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The City of Munich abandons Linux for Microsoft Windows

Munich abandons Linux?


Stop the presses!


Ain’t that something?

Or, as Flo would say, “Ain’t that ssssspeciallllllll?”

Isn’t it?

For years, we have been fed a lot of soup about how Linux was the way, how the “Linux Desktop“ was going to supplant Windows.


In my blog post, The Linux Desktop, posted on April 16, 2007, I scoffed at not only the idea of a Linux desktop, but of the several rags and glossies attempting to foist that abominable OS on the desktop.

Which, without a doubt, it was, and is, ill-suited for.

Yet, the madness continued, with several countries, especially those in the former Western Europe, seizing the opportunity caused by the troubles Microsoft had with the EU’s antitrust authorities as an opportunity to attempt to develop desktop and server operating system alternatives to Windows.

Yes, they liked Linux, because a) the creator was European, and b) it wasn’t American, despite UNIX being largely open source as well, and without a doubt vastly superior to ALL forms of Linux!

People, their efforts were to naught.

For a while, nary a day went by when the tech news wouldn’t have at least an article of some governmental agency in Europe jumping on the Linux bandwagon.

The largest of these was the city of Munich, in Germany.

In 2003 or thereabouts, the city of Munich – hereinafter to be referred to as simply ‘Munich’ – was a pioneer in Linux.

After being schneidered by local yum-yums into it, the city moved en masse to Linux, abandoning Microsoft Windows in a wholesale fashion. They became both the flagship, and the poster city for this nonsensical move.

Supposedly, it was to save money. However, it was the horde of open source yobs wanting to establish Silly Valley Europe that were prompting governments to act stupidly. And profiting quite handsomely from these Linux installations, thank you!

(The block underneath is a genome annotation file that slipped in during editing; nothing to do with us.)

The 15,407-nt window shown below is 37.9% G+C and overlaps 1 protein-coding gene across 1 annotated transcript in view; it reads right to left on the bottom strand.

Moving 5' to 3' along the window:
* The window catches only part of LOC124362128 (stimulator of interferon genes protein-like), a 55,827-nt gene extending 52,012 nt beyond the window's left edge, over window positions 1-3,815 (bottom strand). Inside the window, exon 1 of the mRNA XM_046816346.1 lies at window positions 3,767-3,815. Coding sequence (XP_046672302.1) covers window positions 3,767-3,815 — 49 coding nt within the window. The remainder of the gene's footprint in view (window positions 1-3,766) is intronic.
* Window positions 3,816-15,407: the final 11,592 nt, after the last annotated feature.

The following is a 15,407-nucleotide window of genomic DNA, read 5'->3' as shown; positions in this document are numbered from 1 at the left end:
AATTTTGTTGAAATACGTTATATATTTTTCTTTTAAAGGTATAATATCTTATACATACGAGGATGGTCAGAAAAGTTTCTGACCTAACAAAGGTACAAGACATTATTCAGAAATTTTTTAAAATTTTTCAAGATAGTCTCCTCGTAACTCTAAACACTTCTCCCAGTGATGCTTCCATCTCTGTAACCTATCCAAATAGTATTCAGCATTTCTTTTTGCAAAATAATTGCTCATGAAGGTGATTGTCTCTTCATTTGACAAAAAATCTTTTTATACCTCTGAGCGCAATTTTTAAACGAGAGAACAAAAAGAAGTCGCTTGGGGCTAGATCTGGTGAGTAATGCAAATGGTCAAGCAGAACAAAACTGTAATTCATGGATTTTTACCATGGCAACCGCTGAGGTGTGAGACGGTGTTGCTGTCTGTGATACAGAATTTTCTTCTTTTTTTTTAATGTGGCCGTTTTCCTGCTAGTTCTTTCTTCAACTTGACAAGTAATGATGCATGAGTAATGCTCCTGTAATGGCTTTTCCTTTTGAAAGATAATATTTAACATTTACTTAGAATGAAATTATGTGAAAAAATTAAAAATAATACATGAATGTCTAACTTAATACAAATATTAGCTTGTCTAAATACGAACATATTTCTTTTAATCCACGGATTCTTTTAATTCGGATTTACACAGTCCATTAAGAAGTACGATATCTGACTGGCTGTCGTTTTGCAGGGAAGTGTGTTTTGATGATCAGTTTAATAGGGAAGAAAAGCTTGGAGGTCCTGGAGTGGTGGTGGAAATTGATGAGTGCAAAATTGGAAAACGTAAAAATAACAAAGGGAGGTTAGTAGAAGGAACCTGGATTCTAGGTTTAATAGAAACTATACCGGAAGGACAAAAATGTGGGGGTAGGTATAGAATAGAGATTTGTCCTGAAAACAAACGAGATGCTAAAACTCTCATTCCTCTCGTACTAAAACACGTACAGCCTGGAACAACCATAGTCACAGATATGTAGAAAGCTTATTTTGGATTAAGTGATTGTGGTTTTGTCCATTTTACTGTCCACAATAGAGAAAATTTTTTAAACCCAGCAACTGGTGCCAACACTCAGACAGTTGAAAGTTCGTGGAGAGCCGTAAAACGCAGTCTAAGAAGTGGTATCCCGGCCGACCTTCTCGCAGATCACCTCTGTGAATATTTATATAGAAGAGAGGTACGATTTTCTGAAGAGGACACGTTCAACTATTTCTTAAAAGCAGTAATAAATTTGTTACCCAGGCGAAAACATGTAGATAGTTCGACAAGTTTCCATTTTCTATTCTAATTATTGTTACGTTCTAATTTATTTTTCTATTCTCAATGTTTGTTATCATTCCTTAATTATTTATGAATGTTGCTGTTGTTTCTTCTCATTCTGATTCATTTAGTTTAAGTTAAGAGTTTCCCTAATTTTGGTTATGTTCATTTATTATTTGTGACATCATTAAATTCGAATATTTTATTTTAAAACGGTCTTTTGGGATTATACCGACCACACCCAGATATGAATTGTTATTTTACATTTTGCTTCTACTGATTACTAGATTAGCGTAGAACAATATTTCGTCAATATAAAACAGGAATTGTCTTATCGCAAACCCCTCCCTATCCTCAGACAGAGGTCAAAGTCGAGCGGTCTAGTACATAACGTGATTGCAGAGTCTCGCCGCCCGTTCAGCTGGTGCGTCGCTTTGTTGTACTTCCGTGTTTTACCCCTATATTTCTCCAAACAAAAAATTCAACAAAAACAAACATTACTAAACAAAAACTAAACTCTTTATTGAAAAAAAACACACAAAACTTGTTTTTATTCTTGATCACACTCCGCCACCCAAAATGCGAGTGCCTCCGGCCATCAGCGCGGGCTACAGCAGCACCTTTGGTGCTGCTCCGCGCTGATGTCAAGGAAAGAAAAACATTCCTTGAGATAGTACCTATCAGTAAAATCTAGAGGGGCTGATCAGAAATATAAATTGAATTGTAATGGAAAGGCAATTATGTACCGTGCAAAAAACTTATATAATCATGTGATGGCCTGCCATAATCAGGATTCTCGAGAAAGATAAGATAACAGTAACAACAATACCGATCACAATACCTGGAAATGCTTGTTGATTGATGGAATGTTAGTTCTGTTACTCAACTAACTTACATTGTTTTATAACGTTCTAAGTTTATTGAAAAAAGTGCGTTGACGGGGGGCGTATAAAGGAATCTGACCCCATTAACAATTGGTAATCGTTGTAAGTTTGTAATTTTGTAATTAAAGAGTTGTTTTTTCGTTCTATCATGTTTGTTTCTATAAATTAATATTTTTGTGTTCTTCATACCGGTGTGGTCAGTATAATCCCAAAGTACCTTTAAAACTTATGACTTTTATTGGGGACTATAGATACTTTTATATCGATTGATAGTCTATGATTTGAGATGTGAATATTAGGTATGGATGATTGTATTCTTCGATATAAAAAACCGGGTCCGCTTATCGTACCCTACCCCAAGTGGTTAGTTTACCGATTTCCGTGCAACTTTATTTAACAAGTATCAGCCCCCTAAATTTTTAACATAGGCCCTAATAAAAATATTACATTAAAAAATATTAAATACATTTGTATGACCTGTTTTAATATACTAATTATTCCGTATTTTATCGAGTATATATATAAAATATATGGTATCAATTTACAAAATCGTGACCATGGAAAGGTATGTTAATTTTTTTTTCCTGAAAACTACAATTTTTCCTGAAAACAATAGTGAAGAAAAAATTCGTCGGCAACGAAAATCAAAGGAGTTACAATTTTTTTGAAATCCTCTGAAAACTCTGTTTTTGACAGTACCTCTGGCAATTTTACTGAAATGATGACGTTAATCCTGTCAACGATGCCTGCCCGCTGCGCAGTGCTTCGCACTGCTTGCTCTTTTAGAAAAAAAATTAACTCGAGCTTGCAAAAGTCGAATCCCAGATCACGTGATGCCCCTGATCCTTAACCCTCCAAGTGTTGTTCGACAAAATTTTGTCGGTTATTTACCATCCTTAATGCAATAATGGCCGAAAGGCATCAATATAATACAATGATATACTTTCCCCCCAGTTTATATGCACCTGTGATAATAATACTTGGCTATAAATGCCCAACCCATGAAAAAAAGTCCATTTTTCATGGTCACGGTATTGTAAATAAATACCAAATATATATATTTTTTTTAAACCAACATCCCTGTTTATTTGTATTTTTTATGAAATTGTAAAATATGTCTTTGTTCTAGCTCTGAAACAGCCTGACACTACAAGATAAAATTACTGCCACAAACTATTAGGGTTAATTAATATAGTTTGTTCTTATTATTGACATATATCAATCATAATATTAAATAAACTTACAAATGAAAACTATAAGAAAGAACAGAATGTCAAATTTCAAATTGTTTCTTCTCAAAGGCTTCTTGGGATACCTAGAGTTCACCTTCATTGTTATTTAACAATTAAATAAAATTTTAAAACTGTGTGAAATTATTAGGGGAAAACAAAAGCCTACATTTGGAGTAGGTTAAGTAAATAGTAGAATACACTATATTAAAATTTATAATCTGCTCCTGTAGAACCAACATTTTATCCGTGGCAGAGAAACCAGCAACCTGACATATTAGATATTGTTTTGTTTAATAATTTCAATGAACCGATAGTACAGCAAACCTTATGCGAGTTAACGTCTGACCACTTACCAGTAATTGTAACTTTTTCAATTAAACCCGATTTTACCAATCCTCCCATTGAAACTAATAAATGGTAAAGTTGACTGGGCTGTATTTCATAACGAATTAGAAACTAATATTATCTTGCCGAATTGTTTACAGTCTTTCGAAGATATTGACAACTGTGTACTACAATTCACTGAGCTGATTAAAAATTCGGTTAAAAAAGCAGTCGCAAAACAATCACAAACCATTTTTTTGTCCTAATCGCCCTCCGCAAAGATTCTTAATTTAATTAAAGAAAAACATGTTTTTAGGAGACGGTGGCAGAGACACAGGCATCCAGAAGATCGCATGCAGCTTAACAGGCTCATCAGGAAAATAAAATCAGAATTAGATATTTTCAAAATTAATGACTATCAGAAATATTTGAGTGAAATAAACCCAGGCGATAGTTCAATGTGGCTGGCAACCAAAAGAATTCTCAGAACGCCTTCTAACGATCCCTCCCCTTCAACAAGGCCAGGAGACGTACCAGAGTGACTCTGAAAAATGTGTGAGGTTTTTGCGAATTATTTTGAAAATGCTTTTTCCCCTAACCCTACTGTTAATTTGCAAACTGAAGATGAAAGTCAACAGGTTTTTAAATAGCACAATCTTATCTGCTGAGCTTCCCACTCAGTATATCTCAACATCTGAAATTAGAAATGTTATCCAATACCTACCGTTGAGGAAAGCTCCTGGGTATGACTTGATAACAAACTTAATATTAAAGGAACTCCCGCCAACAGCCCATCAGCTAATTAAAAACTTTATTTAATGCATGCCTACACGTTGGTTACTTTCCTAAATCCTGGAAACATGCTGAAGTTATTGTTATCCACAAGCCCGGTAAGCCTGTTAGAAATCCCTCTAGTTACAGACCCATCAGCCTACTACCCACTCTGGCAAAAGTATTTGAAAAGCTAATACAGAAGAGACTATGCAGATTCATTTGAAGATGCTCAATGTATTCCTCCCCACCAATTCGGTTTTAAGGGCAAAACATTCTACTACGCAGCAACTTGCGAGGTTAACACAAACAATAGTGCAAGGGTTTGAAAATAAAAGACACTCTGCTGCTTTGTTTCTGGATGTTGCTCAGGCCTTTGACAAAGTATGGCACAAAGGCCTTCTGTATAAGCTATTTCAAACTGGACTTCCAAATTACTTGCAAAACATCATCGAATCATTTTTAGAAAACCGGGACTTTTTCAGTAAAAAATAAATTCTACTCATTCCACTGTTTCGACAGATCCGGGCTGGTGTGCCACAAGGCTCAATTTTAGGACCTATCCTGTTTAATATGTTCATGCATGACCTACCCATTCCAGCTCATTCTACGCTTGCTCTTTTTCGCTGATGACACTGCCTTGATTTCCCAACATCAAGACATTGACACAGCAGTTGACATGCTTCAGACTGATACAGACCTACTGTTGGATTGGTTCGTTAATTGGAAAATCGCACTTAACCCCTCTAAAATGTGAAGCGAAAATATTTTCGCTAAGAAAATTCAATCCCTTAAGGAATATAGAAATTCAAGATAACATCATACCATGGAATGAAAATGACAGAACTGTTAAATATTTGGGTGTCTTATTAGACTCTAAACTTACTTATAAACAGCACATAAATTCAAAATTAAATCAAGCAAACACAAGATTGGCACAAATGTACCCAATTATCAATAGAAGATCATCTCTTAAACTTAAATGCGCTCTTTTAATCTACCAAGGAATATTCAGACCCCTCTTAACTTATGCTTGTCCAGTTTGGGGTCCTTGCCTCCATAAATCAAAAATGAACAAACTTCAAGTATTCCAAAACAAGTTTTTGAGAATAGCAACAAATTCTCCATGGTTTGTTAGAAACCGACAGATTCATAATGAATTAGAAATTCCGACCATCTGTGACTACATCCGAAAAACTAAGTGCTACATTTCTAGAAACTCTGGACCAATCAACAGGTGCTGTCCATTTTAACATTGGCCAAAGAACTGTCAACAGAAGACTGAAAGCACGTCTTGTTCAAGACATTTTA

Again, I was beyond skeptical.

I could see that these efforts to create  local European open source operating systems were doomed to fail. And to do so spectacularly!

However, this obviousness escaped the powers-that-be, well steeped as they were in their ardor for the creation of a local hero OS.

In my September 22, 2007 blog post titled, The Linux Flameout: 7 Reasons, where I expatiated on an article I had read on

To me, the most important reasons for the flameout were a) numerous incompatible distros of Linux, and b) porting issues and expenses.

Basically, that Linux was, and is, a forking mess, a very witty play on the fact that Linux had forked into so many distros

Still, no one seemed to care. Especially Munich.

A few years later however, the Swiss canton of Solothurn, another municipal Linux pioneer, having used it since 2001, decided that that they had had enough, and like Roberto Durán after that pummeling by Marvelous Marvin Hagler, screamed “No MAS”, and yanked out their Linux installs for Windows.

I asked the question, “Who’s Next?”, in my blog post Swiss Canton of Solothurn Rejects Linux, published September 22, 2010.

I then moved on, trying not to beat the issue to death. Don't tell anyone smile

Fast forward to today…

I just read that Munich, long heralded as the touchstone for both municipal and large-scale installs, will/is/might be moving back to Windows, because, get this: the savings from using free-to-acquire Linux haven’t materialized.

After 12+ years!

Well, welcome back, Kotter!

To crown it all, the second reason for this pending switch is something you and I know: users hate the efft out of it.

That second reason is no joke!

Seriously, outside of open source adherents, fans, and admins, no one – NO ONE! – likes any of the Linux UIs.

No one.

Now, unless Microsoft steps in to make the transition less financially biting, the poor people of Munich will pay the price of a transition to Windows, which is an upgrade to the abominable version – any version, actually – of Linux, that they have been using.

This financial cost will come atop the years of using a below-standard OS foisted upon them by open source clowns who wanted sold them on the free cost of the software while hiding the fact that the true costs associated with using Linux are hidden in those support contracts.

The Bottom Line
Don’t be fooled.

There is NO magic bullet.

Everything costs money.

Whenever a Linux fanboi tries to sell you their stuff, ask them where their margins are. Ask them why they are peddling it. Ask them how much their profits will be. And most of all, make sure you know what the support contracts cost.

You will find out that all in all, a Microsoft stack including Software Assurance, costs less per user than the supposedly-free Linux.

Again, don’t be fooled.

From my Wayback Posts

© 2002 – 2017, John Obeto for Blackground Media Unlimited

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